The harmonically advanced trumpeter Thad Jones is a perfect contrast to the tenor of Dexter Gordon on this enjoyable Prestige LP. Gordon was somewhat forgotten in the United States at the time (his "comeback" was still four years away), but is in excellent form on the four numbers, particularly during a passionate version of "The First Time Ever I Saw Your Face."
Go is the tenth studio album by jazz musician Dexter Gordon, recorded on August 27, 1962 and released in the same year on Blue Note. According to the liner notes by Ira Gitler, this session was "not recorded in a nightclub performance but, in its informal symmetry, it matches the relaxed atmosphere that the best of those made in that manner engender. Everyone was really together, in all the most positive meanings of that word." It was recorded by Rudy Van Gelder at the Van Gelder Studio in Englewood Cliffs. Since its release, Go has received very positive reviews from critics, with Allmusic giving it a five star rating. The album was re-released in March 1999 as part of Blue Note's RVG Series, produced by Michael Cuscuna.
Jazz Undulation is an exciting live album that captured tenor saxophonist Johnny Griffin in an interesting and unusual setting. Bassist Jimmy Woode and drummer Kenny Clarke were frequent collaborators of Griffin's at the time, all three living in Europe and being members of the Clarke-Boland Big Band. Pianist Hampton Hawes was visiting Europe at the time, and probably just happened to meet them in Rome.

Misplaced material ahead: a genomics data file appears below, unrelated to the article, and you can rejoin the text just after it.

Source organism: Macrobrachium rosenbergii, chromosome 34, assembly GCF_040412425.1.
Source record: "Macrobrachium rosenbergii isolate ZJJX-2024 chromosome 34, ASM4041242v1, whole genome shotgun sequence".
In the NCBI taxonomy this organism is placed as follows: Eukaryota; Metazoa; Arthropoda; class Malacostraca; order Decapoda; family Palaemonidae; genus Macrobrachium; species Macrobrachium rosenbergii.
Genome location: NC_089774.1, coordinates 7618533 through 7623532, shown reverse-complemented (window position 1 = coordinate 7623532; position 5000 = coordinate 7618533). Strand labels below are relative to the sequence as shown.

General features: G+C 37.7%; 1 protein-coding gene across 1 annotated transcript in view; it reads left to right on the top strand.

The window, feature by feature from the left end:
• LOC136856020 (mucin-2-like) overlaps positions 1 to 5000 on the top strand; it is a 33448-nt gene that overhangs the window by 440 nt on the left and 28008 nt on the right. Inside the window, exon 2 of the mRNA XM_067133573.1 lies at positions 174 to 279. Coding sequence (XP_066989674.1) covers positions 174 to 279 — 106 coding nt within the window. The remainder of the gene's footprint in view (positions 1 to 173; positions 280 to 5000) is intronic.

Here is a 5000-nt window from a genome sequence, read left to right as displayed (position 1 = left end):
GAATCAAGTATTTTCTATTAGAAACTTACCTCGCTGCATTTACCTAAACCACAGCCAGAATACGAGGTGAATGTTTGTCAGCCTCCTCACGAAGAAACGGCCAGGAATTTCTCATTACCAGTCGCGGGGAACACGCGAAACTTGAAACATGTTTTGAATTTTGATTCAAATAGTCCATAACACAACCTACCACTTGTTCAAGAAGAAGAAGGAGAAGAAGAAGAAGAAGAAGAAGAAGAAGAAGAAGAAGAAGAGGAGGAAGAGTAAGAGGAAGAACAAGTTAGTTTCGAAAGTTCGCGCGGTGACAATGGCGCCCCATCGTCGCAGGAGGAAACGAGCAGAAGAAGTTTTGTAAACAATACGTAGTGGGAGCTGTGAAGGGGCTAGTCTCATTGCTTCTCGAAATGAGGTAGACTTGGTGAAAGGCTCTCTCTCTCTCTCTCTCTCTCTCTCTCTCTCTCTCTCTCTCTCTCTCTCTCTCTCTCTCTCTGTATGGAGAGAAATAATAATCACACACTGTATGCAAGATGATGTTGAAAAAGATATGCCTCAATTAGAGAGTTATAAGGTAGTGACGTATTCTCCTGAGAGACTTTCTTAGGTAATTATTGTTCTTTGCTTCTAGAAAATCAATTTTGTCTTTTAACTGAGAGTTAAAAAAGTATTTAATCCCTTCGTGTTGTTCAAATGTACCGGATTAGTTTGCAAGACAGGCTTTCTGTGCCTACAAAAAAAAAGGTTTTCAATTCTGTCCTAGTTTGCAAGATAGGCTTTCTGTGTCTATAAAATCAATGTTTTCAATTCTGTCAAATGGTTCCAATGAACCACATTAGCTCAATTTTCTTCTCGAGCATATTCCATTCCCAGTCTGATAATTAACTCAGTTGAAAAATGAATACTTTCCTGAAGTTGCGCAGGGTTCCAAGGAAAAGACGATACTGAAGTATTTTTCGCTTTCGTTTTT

Reissue with the latest remastering. Features original cover artwork. Comes with a descripton in Japanese. Although this recording of standards was made late in his career, tenor saxophonist Al Cohn was in peak form and clearly inspired by an excellent Dutch rhythm section. Cohn's very broad tone is much in evidence, as he runs through changes on tunes that he played innumerable times in his career. A distinct stylist, Cohn was never an innovator, but his lush, relaxed, carefully honed sound was perfect for the late nightclub atmosphere. Every solo was deliberately constructed, mixing just the right amounts of emotion and technique. You can hear Coleman Hawkins in his playing, but Cohn incorporated broad influences from the early history of bop. Pianist Rein de Graff is stunning throughout, and drummer Eric Ineke and bassist Koos Serierse add solid support.